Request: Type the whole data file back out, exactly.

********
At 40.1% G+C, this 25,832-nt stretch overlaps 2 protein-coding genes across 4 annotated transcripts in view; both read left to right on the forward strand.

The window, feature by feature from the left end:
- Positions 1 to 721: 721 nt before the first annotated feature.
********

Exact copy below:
At 40.1% G+C, this 25,832-nt stretch overlaps 2 protein-coding genes across 4 annotated transcripts in view; both read left to right on the forward strand.

The window, feature by feature from the left end:
- Positions 1 to 721: 721 nt before the first annotated feature.